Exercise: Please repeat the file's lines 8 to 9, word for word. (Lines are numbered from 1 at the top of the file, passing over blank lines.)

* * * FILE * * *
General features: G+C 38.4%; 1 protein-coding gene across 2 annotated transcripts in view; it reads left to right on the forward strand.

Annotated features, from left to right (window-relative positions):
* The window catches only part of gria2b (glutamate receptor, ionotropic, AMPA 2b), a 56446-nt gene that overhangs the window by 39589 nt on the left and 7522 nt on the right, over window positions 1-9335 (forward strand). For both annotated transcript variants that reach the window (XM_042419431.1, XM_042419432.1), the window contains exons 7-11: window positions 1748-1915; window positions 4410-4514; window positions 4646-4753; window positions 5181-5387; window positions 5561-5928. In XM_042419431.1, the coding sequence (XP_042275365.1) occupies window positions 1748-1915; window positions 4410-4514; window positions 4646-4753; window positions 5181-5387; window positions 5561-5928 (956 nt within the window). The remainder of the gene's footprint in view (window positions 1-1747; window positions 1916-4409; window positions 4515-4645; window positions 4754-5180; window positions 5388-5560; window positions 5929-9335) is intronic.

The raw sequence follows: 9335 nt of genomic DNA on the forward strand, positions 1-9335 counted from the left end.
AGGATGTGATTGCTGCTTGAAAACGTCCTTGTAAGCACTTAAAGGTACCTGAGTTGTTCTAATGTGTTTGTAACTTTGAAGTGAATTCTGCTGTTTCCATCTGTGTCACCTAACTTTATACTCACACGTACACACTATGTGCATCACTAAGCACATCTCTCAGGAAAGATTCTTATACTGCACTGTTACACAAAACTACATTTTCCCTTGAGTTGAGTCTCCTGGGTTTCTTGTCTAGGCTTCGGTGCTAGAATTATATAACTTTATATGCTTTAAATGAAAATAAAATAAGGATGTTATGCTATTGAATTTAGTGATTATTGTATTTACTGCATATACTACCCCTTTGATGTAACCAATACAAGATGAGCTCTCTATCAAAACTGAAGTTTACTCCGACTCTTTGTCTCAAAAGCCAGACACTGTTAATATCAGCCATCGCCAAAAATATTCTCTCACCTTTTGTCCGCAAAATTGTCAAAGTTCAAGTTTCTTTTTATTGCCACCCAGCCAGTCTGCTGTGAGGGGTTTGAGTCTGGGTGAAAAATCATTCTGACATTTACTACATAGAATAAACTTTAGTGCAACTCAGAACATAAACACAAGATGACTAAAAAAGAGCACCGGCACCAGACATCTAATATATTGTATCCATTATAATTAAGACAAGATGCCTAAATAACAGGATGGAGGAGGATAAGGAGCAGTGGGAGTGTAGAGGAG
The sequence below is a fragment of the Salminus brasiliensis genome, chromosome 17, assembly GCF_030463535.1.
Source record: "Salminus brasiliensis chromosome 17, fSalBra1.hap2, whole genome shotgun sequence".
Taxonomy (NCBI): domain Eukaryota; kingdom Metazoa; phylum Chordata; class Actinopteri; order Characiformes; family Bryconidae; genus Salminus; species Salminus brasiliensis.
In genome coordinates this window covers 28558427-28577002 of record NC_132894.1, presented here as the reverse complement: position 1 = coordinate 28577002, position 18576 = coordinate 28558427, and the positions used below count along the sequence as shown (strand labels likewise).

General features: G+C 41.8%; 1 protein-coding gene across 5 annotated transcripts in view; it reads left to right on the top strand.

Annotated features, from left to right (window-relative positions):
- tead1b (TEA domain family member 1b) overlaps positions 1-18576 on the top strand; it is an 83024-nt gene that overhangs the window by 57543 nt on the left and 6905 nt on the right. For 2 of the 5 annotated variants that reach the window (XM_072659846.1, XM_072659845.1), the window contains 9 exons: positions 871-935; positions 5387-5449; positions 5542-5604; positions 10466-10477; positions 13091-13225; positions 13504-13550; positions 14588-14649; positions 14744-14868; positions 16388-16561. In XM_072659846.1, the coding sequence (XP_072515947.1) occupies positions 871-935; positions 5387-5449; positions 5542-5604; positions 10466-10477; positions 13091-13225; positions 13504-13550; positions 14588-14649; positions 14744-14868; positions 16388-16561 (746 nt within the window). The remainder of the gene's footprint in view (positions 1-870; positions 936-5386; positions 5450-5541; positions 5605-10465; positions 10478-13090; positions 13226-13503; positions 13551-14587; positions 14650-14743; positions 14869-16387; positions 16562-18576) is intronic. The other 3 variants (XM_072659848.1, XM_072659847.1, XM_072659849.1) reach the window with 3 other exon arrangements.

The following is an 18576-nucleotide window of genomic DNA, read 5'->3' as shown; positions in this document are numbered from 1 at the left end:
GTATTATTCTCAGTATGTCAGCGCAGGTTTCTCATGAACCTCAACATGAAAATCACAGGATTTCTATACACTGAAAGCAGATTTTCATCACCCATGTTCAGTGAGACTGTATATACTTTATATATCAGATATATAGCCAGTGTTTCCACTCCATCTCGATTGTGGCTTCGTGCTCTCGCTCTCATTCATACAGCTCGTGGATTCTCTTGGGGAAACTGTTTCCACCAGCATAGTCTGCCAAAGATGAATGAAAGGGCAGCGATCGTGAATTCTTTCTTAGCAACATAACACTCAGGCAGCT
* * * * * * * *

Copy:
Taxonomy (NCBI): domain Eukaryota; kingdom Metazoa; phylum Chordata; class Actinopteri; order Characiformes; family Bryconidae; genus Salminus; species Salminus brasiliensis.
In genome coordinates this window covers 28558427-28577002 of record NC_132894.1, presented here as the reverse complement: position 1 = coordinate 28577002, position 18576 = coordinate 28558427, and the positions used below count along the sequence as shown (strand labels likewise).